Morning is Broken

I'm not sure this is the post I want to post, but it's on my mind.

Today I did a positive parenting experiment. Normally Blake and I nag and cajole the girls through their morning, until we're all angry at each other and we end up rushing to school in a sweaty rush. Lousy way to start the day, so I decided to Schäfer it up: I would tell the girls what was expected of them and what I would do, and then I would step back and let them take responsibility for their morning routine.

They were forty minutes late for school.

Here's how it went down. We ate breakfast together, and then I went upstairs to take a shower and dress, with the following message: "You guys need to take your two trips [to the kitchen with stuff from the table], pack your lunches and snacks and get dressed. If you have time can you give Thomas his food and water?" At that point they had enough time to complete everything if they got on with it.

While I was in the shower they fought. While I was getting dressed they fought and then played. After I was dressed I came downstairs—the table was not cleared and they were both still in their pajamas. I carried on without agitation or urgency. I finished clearing the table while they played, them I folded laundry. At 8:30 I let them know the first bell was ringing at school—they were still in their pajamas, but at that point Delphine started to rush. She asked for, and received, help packing her lunch, while Cordelia stayed in her pajamas. Delphine tried to get Cordelia to hurry up, and she agreed to pack Cordelia's snack while she got dressed. Finally we left the house at 9:05, and signed in at school at around 9:20.

I was calm on the outside but on the inside I was freaking out while they played as if they hadn't a thing to do all day. It was a miracle of parental self-restraint. I didn't even nag on the way to school, I let being late speak for itself. (When you say "I told you so" or "let this be a lesson to you" it's called piggybacking and it turns a natural consequence into a punishment, which just gets you caught up in a power struggle and demotivates the child.) Being on time for school is not my problem, it's theirs. My job is to provide them with the tools and information to get to school on time.

Tonight we're going to have a family meeting to talk about mornings. My suggestion will be to make a morning routine poster, and I will let them know that a) I will only remind them of their morning responsibilities once, b) I will not play with them in the morning, and c) I will let them know what time it is every ten minutes. Hopefully they will come up with some ideas of how to stay focussed in the morning.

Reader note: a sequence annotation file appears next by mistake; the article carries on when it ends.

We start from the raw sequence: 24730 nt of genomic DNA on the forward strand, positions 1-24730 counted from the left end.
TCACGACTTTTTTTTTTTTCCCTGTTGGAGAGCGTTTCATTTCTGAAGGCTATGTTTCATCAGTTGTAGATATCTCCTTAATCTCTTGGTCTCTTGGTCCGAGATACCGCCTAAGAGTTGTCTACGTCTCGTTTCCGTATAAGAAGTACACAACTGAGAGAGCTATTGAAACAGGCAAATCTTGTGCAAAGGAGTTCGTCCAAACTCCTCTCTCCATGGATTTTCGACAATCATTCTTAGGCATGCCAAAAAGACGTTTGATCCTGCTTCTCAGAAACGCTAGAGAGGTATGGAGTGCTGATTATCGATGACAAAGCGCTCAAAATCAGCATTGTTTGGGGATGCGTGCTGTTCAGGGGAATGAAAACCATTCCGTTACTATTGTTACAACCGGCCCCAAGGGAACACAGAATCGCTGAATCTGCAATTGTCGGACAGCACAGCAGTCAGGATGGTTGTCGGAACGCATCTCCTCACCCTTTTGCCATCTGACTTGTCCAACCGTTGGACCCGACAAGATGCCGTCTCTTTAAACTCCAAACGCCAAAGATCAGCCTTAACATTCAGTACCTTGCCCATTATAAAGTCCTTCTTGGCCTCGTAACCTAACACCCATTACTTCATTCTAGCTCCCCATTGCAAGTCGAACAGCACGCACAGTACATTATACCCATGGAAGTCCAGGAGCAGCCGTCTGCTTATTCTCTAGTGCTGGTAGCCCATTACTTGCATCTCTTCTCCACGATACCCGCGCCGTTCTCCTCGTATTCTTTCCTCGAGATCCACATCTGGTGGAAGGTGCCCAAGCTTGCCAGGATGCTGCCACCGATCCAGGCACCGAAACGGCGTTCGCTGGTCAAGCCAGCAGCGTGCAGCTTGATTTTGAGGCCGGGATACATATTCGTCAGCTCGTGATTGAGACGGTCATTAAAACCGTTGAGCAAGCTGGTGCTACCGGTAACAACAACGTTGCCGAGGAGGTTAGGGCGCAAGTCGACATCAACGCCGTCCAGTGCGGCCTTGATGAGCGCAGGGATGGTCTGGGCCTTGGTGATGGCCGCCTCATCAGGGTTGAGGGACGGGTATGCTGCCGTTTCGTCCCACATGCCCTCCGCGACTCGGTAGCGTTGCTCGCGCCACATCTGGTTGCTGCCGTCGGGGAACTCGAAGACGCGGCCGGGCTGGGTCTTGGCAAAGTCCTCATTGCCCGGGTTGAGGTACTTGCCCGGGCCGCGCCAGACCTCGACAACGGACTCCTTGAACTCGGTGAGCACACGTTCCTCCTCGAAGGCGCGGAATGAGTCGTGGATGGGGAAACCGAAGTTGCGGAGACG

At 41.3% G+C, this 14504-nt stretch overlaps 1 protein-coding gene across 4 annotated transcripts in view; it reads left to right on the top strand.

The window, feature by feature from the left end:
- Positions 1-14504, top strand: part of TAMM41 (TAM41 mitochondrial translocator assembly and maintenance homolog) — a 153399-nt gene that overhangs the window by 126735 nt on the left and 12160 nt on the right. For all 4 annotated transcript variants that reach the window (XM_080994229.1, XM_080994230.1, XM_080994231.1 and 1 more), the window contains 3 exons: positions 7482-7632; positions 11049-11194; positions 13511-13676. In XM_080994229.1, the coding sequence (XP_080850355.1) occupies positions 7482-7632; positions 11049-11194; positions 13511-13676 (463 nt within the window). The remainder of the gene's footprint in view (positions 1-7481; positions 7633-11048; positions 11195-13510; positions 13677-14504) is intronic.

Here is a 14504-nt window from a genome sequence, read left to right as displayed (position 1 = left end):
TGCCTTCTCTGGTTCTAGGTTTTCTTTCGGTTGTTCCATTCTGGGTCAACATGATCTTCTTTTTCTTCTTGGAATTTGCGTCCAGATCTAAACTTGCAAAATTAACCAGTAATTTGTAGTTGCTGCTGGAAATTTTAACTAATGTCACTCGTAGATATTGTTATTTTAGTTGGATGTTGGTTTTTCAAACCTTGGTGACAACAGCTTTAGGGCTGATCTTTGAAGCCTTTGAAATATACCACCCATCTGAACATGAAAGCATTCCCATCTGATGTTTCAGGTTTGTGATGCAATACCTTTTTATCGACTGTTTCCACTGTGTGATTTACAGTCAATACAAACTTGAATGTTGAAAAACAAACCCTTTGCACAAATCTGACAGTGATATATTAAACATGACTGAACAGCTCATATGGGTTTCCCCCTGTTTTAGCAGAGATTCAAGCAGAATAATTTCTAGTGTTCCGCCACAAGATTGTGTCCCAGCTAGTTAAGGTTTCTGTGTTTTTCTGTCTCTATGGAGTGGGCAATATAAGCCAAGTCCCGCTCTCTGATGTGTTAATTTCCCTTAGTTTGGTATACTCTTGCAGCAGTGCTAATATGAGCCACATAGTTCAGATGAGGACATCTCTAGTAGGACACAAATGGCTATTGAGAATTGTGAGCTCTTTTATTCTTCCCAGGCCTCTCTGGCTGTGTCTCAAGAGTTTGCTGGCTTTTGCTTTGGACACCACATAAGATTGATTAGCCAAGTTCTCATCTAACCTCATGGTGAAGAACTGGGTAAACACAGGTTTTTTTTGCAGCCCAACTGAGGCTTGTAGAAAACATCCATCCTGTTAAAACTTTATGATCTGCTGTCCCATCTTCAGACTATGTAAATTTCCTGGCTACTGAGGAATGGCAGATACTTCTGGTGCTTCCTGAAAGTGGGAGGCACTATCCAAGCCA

I hope tomorrow goes better. I know I'm supposed to be detached and aloof, but the school expects the parents to "get" their children to school on time, so I do feel responsible and guilty when they are late. Also, I have a few morning meetings and appointments coming up which I don't want to be late for. I'll have to review my parenting books and see what I'm supposed when my kids are making me late. In the meantime I will repeat the following phrase: "It will get worse before it gets better. It will get worse before it gets better."

What I Did Wrong: I sprung this new behaviour on them without warning. As I said, normally we nag and hustle and bother them all morning and I think that's where they get their clues as to how late they are and what they should be doing. Today I remained calm and I think the girls interpreted that to mean that we were on time, even though I told them in words that we weren't. Actions really do speak louder.

Also, we were running a teeny bit behind right from the start. Not behind enough to make us late, but behind enough that we needed to be brisk. So I would say I'm responsible for about five minutes of that forty. I would rather our mornings were leisurely but focussed, which will mean I need to be more disciplined about getting up and fixing breakfast on time.

What I Did Right: I think otherwise I applied the principles of positive parenting correctly. I remained kind yet firm, I didn't get into any power struggles, I told them what I would do rather than what they should do.

My Parenting Bookshelf

For the last six years I've been reading parenting books. I've read dozens of them, some good, some useless, but a handful stand out as books I've reached for time and again when I had a question or a problem, or just needed some reassuring company. These are the books I would buy (if I were rich) for every expecting mother I know.

Start At The Very Beginning

Well, not the very beginning—there are lots of books about pregnancy and childbirth out there, but childbirth is such an unpredictable and personal thing that you'd have to read a library's worth of books just to learn the handful of things which will apply to your situation. Your best bet is to find a good midwife and stay off the Internet.

Once the baby comes you'll want to feed it, and the best nursing advice I found (in book form—again, a trustworthy advisor is your best bet but unless you were clever enough to marry a lactation consultant you'll need a source of midnight advice) is Breastfeeding Made Simple: Seven Natural Laws for Nursing Mothers by Nancy Mohrbacher and Kathleen Kendall-Tackett. The title is an exaggeration, of course—no book can make breastfeeding simple— but their advice is soothing, practical, and research-based.